If you talk to a native, chances are you will get a lament about all the changes and a full afternoon long diatribe on “the good old days”. But, for many Philadelphians, that old and new appeal is just one of the things they love about this city. Continue reading
If you are a newcomer to the City of Brotherly Love, or even if you are a resident, here are some fun facts you may not know about our fair city. Continue reading
The craziness is true. Offers over asking price. Bidding wars. Less than 24 hour turnaround on home sales. This past Spring, Philadelphia’s real estate market was at its hottest in over five years. According to the City Controller’s Department, over 4,300 homes were sold just in the months of March, April, and May alone. That represents an increase of 11% over 2016 and 28% over 2015 for the same time period.
Philadelphia is luring potential homeowners as a destination city, offering opportunity coupled with affordability. Like other large cities across the country, we have had an inventory problem and homes were going for asking price or above. But that may change as the area is ranked eighth in the nation for new home building. Late Summer is promising to be a prime time to buy in the area.
What makes for a city that trends for high real estate demands and is considered “hot”? Looking across the country right now, there are some major factors the make areas more attractive than others for the new home buyer. Philadelphia fulfills all these trend criteria.
Real estate requires people who have money to spend on homes. And those people need to make that money where they live. Healthy local businesses attract and maintain long term homeowners and provide steady employment and economic stability. A hub for healthcare and education, as well as large and small businesses and startups, Philadelphia is no longer just a historical stopover. Today, Philadelphia is a city that is self-sustained and thriving with business opportunities, large and small.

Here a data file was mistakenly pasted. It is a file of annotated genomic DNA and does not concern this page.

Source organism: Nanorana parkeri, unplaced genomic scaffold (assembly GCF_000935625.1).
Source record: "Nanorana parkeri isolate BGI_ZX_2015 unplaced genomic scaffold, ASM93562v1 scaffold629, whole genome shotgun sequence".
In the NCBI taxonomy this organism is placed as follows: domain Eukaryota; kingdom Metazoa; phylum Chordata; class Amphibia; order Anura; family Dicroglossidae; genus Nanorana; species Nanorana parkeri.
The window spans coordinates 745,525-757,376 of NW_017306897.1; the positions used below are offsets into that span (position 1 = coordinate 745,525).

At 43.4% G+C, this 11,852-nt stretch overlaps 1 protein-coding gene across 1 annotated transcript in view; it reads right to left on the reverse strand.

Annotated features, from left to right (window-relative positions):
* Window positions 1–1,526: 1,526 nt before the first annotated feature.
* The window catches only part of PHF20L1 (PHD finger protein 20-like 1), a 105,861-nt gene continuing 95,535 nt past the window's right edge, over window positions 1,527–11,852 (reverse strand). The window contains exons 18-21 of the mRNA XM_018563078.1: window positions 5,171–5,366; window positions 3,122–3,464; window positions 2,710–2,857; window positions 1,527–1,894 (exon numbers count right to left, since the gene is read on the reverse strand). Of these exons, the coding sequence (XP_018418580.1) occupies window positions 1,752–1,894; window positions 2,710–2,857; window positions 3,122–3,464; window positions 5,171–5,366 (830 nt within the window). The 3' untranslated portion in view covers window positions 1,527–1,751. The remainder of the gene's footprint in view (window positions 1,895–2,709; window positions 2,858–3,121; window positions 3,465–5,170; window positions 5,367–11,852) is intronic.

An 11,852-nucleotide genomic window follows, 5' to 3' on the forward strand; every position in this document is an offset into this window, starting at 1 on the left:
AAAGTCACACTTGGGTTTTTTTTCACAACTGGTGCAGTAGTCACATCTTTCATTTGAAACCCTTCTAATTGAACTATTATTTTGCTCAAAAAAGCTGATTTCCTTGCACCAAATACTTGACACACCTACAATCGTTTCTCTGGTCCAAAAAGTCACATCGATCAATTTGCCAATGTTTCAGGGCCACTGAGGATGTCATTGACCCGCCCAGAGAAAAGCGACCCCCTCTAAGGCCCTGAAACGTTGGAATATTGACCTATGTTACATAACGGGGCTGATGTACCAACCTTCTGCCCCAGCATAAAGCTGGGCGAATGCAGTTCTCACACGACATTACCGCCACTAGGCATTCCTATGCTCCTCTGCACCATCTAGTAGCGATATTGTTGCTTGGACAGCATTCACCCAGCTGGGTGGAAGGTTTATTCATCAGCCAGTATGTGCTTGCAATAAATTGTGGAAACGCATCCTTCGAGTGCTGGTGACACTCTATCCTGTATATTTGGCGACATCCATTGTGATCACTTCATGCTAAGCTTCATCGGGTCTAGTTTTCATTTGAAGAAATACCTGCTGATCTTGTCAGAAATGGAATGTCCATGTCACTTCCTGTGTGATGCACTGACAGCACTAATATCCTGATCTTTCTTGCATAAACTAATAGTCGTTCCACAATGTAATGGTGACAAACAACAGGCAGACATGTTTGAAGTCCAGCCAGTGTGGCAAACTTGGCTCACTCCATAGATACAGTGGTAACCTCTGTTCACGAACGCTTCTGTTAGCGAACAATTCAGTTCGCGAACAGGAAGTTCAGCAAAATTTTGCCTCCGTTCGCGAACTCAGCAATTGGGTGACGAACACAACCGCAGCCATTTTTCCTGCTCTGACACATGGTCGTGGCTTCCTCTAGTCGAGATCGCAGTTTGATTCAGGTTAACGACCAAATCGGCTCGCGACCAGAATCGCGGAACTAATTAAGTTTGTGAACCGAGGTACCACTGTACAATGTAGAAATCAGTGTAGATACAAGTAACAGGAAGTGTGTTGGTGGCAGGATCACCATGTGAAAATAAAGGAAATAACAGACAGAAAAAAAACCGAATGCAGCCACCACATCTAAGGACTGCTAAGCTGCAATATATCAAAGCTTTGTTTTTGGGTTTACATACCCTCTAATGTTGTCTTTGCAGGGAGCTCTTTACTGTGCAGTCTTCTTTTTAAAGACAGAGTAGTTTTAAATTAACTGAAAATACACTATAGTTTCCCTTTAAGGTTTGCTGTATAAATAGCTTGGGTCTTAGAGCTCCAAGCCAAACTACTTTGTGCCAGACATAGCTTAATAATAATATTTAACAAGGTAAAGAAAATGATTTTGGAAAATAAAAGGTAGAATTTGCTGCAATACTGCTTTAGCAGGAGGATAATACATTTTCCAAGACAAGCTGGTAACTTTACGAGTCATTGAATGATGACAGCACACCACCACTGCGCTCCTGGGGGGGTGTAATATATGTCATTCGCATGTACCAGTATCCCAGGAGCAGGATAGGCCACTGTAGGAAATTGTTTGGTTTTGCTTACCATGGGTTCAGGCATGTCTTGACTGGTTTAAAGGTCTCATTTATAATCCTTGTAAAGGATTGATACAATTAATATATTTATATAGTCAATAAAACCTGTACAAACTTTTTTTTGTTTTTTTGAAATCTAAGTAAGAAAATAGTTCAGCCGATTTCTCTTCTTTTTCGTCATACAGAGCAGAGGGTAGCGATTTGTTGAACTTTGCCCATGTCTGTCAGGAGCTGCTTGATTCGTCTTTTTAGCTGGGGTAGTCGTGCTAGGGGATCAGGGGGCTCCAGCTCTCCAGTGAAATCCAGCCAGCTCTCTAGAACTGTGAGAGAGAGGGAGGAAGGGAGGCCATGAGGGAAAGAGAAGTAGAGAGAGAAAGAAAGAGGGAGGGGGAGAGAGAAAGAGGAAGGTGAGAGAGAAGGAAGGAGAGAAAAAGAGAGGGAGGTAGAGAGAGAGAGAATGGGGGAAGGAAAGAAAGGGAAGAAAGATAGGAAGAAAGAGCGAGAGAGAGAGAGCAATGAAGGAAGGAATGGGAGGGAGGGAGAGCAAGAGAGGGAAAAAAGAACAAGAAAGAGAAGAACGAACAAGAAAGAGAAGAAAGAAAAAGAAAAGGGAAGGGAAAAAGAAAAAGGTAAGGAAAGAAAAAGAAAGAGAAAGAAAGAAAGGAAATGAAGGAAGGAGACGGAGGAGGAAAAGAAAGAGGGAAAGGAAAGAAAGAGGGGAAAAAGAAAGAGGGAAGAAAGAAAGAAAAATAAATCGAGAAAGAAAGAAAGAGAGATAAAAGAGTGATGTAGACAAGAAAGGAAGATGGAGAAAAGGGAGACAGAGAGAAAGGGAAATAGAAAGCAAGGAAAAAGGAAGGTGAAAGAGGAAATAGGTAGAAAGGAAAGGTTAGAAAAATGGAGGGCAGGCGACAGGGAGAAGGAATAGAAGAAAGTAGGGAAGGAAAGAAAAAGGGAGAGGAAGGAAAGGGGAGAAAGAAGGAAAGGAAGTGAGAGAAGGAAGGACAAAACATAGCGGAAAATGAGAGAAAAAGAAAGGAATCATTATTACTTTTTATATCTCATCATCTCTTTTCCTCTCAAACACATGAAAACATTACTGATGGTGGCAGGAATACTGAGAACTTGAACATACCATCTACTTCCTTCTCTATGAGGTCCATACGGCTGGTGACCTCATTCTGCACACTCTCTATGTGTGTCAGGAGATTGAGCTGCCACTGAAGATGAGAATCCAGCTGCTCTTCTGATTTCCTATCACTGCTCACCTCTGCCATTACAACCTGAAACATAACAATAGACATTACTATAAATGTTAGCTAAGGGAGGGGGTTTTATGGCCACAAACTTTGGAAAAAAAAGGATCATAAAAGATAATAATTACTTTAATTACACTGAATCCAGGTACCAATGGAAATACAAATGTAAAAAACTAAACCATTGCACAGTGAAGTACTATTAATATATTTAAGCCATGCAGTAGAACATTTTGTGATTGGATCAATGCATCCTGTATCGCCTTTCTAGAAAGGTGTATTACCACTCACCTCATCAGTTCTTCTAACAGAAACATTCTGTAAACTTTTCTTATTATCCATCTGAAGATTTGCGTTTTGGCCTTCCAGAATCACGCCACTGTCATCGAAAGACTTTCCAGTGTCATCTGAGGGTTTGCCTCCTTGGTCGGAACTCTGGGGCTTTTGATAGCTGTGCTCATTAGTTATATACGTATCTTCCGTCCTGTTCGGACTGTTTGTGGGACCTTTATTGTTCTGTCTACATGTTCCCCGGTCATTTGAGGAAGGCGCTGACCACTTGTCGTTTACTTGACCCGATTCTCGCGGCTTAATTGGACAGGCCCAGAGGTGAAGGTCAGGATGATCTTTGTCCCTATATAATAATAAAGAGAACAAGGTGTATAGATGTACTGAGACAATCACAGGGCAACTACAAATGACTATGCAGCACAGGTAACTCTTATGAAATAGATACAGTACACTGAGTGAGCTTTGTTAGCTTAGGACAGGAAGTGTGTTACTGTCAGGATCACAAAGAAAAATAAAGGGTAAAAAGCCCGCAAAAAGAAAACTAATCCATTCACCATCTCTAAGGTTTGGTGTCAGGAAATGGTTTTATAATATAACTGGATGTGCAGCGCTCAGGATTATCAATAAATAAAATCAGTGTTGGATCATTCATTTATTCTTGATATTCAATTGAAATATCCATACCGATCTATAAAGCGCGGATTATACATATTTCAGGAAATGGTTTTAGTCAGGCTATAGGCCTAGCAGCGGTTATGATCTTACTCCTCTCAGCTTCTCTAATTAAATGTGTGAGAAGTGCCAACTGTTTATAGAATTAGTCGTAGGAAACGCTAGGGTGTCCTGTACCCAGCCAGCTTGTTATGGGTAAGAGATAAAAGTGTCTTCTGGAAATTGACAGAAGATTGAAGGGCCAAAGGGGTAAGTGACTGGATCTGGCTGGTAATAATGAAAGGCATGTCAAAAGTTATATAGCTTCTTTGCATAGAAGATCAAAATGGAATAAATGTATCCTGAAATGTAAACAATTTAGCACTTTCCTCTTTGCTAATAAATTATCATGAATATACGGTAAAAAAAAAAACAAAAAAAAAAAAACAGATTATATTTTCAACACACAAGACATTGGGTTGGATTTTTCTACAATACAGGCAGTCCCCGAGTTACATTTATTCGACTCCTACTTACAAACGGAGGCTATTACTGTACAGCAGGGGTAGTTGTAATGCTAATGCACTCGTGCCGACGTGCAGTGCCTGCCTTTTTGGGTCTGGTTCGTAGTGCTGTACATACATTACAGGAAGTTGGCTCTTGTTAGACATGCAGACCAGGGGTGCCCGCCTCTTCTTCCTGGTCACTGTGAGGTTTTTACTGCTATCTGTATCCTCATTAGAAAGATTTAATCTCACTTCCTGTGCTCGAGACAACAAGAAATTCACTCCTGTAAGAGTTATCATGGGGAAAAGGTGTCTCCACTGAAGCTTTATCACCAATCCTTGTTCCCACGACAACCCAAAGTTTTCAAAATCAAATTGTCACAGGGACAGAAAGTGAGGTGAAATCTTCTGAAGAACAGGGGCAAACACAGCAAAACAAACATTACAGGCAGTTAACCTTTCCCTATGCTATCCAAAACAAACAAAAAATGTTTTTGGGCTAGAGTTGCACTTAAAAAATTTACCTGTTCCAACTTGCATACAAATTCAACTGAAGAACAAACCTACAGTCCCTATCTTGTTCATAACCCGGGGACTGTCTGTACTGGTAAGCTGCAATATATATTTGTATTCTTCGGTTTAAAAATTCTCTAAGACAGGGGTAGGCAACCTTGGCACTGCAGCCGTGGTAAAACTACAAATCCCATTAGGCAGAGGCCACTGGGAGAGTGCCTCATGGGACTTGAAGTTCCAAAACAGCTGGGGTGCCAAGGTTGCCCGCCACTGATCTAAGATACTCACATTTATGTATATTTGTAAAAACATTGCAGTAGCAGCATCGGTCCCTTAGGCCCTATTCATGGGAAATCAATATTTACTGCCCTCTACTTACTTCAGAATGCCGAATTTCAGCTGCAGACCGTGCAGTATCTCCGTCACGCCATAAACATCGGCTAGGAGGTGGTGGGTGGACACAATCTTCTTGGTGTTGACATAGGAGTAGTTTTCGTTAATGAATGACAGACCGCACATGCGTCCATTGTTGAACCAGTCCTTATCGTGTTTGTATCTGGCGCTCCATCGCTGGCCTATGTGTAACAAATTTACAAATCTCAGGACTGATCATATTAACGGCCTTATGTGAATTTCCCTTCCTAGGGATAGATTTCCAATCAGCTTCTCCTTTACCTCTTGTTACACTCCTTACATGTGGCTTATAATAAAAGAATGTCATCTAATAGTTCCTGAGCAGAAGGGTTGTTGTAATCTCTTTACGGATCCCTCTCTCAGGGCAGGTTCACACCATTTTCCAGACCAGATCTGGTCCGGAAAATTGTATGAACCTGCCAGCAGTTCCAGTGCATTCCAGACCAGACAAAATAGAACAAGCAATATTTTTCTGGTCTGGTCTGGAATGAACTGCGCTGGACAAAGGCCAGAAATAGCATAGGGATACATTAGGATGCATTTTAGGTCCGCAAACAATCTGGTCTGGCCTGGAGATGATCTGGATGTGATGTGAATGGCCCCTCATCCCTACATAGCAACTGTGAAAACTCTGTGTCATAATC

Great neighborhoods filled with trendy shops and markets are a sure sign of a thriving community. But if these neighborhoods are not accessible, trendy shops will die. The strongest housing markets offer urban areas that are walkable. Not only is it easier and less expensive to get around, but it provides a small town feel in the middle of an urban area and places for neighbors to connect and mingle. Philadelphia has been named the 5th most walkable large city in the United States. You can spend the day visiting historic sites, strolling through Fairmount Park, hitting the latest art opening, and ending the day with an exquisite meal without ever getting in a car.
A Thriving Arts Scene
An affordable area can suggest undesirability, or it can attract the arts. When these neighborhoods flourish, so do home values. When artists come in and revamp a neighborhood, it is a strong indicator for investors and homeownership to follow. Philadelphia, a city of smaller neighborhoods, is one that has embraced the arts wholeheartedly and offers a full spectrum from indie to opera.